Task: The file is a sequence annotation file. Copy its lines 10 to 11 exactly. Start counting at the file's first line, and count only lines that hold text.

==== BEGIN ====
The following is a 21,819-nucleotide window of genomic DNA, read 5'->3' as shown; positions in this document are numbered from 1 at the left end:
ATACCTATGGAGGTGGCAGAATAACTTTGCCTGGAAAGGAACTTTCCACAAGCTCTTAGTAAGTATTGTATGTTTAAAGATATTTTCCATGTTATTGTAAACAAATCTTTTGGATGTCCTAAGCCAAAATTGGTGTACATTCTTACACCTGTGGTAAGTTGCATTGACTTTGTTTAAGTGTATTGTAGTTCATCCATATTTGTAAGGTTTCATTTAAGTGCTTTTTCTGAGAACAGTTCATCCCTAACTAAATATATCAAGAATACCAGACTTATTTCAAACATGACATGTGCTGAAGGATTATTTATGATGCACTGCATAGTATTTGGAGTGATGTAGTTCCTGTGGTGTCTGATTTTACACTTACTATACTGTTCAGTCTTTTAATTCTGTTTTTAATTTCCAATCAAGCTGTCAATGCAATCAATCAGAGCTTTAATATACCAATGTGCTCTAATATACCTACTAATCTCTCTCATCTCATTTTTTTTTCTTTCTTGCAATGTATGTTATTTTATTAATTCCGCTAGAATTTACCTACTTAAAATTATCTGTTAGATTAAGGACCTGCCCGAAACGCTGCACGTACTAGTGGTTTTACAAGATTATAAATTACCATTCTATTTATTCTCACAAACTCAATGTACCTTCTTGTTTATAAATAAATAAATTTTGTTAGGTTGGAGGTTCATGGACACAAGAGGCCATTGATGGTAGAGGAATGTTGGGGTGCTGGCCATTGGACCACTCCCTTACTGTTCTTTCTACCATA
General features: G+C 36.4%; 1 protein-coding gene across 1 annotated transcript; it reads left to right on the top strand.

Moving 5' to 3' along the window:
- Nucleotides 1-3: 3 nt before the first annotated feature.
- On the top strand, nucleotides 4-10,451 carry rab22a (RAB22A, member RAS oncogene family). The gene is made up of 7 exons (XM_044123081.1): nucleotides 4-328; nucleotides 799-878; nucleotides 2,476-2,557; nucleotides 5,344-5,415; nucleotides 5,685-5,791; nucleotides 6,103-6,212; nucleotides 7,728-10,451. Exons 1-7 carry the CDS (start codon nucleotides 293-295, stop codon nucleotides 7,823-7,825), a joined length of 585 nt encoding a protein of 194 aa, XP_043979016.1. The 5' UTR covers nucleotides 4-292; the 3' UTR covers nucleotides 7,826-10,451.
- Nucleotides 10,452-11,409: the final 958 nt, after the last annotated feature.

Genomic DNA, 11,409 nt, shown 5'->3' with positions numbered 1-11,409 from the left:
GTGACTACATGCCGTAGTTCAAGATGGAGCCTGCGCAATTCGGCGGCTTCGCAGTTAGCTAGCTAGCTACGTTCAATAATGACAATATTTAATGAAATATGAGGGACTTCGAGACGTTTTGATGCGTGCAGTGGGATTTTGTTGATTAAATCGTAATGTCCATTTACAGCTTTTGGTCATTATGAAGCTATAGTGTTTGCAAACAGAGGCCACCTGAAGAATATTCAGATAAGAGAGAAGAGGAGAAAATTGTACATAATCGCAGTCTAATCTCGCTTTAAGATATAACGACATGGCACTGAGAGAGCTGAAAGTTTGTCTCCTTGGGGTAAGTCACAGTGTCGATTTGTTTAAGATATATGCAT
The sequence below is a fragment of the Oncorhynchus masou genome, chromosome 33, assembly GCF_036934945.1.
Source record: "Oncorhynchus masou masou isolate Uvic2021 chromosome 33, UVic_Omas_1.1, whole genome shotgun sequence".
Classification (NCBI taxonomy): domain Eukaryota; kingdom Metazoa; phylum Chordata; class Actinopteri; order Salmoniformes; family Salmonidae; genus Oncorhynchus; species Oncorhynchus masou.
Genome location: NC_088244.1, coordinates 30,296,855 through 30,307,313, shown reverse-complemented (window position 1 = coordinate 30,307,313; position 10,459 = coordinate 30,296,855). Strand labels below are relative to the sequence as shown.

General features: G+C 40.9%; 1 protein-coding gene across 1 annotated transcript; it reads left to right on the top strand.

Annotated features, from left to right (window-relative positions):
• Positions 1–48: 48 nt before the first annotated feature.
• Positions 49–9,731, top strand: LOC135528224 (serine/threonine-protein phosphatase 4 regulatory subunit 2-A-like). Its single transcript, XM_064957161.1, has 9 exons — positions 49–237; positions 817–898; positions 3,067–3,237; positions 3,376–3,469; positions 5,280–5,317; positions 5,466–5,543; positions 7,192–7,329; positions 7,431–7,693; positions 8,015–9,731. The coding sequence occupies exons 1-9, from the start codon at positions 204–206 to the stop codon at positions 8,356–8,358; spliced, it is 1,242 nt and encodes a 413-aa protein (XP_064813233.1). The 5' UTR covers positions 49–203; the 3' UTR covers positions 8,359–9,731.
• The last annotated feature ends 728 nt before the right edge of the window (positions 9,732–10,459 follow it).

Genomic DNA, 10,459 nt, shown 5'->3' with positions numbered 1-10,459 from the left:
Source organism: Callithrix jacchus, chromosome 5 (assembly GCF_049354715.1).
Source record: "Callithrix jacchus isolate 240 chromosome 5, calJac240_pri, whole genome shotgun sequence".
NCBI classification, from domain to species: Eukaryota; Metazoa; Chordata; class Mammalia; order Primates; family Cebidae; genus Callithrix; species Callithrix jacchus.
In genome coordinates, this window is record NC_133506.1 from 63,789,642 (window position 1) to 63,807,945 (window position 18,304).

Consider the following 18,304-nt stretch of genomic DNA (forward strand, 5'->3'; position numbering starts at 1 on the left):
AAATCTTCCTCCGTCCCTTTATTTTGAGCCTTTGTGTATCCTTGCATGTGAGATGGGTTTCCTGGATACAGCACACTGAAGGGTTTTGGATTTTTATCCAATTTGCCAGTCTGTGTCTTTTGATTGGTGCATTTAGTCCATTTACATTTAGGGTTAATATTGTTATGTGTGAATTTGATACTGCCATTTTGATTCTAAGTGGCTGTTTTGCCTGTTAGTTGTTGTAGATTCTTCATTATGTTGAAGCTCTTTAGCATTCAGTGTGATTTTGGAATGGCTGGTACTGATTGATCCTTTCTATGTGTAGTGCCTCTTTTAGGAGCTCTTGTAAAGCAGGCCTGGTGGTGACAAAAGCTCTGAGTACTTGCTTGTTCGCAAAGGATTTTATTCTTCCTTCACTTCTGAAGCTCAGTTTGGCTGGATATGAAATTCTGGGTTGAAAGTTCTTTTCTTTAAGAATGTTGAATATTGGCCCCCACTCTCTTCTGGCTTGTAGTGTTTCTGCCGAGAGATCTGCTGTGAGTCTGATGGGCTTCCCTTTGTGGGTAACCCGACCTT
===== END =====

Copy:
The sequence below is a fragment of the Oncorhynchus masou genome, chromosome 33, assembly GCF_036934945.1.
Source record: "Oncorhynchus masou masou isolate Uvic2021 chromosome 33, UVic_Omas_1.1, whole genome shotgun sequence".